In private conversations with mothers, I’ve heard the exact same story over and over again. A new mother wondering what happened with her closest friendships. It’s a painful story I resonate with in deep parts of my soul, but also one I’ve finally come to a peaceful place with and feel healed enough to talk about.
As most of us experience, a majority of friendships are for a season. The season that the two of you share the bond that brought you together. It could have been classmates, coworkers, a church community, a project you were both working on, a neighbor, or a plethora of other commonalities. I came to accept that it was normal to grow apart from some amazing people I shared life with because our seasons no longer aligned. I have a fiercely loyal personality, so this was a hard pill for me to swallow in my twenties.
But none of that could prepare me for the changes that motherhood brought on.
Overtime we develop certain friendships that we believe are our ride-or-dies. Relationships that can withstand any hurdle and are just as intimate as family. The friendship is bigger than our geographic location, career changes, and personal life changes. But as I have experienced, and so many women I have I spoken with, sometimes those are seasons too. When those shift, they catch you by the most surprise and leave you feeling wounded.
Becoming a mother shifts your entire world in a moment. Once that child enters the world, it’s like an earthquake. Everything centers around keeping this human alive. If you are a mother that also chooses to (or needs to) go back to work, that becomes your max capacity. Keeping you and that child alive, fed and bathed while maintaining a career becomes all you have the width and breadth to manage. Your little spare time will most likely go to self-care or a rare date night with your significant other.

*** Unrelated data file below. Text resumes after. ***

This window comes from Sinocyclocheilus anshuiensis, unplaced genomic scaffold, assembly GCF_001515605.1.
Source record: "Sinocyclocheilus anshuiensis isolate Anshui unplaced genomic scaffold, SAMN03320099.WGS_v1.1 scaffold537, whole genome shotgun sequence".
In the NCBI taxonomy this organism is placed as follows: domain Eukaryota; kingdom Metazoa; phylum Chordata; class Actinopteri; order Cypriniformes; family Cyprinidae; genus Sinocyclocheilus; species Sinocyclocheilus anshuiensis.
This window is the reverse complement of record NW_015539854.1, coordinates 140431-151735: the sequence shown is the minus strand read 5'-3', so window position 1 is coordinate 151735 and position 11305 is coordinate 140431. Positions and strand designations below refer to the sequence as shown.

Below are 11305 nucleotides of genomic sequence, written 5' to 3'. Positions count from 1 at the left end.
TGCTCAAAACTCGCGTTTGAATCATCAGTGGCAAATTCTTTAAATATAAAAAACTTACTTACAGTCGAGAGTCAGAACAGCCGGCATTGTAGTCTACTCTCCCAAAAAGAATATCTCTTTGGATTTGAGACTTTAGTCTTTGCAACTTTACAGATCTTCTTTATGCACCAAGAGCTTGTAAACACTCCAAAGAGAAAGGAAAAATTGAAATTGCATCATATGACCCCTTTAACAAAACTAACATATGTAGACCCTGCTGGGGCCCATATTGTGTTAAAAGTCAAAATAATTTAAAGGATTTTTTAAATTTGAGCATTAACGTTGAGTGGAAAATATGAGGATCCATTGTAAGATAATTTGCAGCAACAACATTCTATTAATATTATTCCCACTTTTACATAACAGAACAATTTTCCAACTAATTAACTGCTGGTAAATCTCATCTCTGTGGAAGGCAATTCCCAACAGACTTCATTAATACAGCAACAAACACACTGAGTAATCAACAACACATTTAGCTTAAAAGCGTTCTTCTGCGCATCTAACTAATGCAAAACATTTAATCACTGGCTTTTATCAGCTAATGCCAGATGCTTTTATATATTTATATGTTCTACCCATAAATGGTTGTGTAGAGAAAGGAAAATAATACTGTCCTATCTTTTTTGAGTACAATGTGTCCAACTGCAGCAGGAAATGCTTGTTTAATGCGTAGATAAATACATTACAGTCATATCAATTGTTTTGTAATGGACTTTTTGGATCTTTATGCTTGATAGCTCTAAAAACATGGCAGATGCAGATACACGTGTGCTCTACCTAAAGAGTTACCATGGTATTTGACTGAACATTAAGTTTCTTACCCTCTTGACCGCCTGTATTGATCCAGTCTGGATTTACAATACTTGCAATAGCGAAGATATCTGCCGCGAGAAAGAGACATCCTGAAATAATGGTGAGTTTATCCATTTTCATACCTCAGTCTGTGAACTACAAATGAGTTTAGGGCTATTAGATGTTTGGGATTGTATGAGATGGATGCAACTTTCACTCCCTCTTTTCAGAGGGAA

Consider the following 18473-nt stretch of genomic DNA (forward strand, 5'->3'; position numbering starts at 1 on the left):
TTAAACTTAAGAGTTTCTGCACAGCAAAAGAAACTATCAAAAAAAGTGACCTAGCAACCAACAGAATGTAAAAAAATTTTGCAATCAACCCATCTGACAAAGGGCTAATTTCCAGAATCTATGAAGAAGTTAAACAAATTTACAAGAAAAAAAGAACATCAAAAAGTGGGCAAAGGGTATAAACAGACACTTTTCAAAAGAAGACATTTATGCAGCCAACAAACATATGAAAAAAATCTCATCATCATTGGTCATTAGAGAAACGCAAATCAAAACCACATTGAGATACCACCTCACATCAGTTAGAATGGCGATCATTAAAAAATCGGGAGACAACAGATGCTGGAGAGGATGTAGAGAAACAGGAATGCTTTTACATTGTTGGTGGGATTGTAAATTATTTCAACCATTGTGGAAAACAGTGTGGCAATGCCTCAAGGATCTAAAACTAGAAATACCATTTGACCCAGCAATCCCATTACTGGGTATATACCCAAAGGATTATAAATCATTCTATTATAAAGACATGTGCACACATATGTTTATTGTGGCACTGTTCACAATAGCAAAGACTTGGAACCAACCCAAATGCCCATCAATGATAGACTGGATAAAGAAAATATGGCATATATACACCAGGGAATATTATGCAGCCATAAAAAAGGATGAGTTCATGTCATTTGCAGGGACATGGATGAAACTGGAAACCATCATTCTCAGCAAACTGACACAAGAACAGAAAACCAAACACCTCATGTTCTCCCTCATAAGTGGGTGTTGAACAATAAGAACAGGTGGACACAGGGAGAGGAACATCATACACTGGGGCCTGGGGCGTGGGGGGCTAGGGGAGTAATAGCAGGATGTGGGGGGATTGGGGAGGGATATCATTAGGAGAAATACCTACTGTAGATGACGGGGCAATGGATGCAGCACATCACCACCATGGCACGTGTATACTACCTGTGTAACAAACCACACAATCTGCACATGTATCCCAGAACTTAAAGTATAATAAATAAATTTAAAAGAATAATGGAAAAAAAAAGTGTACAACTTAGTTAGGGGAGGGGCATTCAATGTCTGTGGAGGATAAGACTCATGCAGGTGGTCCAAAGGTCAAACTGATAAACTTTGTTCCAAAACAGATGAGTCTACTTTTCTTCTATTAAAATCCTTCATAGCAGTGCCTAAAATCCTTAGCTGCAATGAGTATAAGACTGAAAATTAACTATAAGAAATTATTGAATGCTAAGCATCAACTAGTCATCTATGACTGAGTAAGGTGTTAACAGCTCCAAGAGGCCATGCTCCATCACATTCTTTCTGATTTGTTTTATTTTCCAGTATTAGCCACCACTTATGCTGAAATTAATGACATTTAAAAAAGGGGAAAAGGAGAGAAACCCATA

When I had my first daughter, on top of the usual adjustments, we also were in the middle of a personal life crisis. We lost our home, moved in with my parents and then moved when she was two weeks old and tried to set up a new home with both of us working from home and taking care of a newborn. It was overwhelming.
When she was about six months old, I picked my head up and realized that during that very challenging season there were some friends that showed up more than I could have expected. They helped us move, brought over a meal, just came and sat with me to be company, even mowed our lawn when my husband left for a month for work when she was five months old. And then I realized there were some people who I thought were my inner circle that had not even come to meet her.
I’m not a woman that keeps a scorecard. I always give the benefit of the doubt, but something this time felt different. My husband, being the peacemaker he is, kept reassuring me that I was overthinking things and these people still loved me and cared about me, they were just busy. So I tried to reach out and make plans but I was given excuse after excuse.
By the time my daughter was a year old, I was finally able to accept that these were seasonal friendships. By “able to accept” I mean I wept many tears and grieved the losses. (At the time they felt like losses, as I healed I realized they were just normal seasonal shifts that I didn’t adjust to very well.)
A similar pruning happened after I had my son. For most of the pregnancy I was in a ton of pain, barely functional, and solo-parenting. After he arrived I had about a month I was home with him before I was back to work. And when he was two months old he landed in the Pediatric ICU for two weeks, five days of which he was on life support. I tear up just thinking of how close we came to losing him and the compassion of the nurses and doctors that carried us through that time.
Again, through that six month period there were people who checked on us regularly and showed up for us. Even my friend who was living in the Middle East sent a baby shower gift, a care package for his arrival and managed to be a support system to us while I was living at the hospital with him. Between our friends and our family, I felt overwhelmed in love. We had been so blessed.
Months later, after the stress and trauma had settled down and I was no longer in survival mode, I reflected back. There were certain people who I had in my inner circle who managed to go missing during that time. A reason for why they couldn’t make the baby shower, too busy to come sit with me when I was home with him, absent during the hospital stay. And these were people that in my mind I would have paused the entire world and inconvenienced my family to show up for them.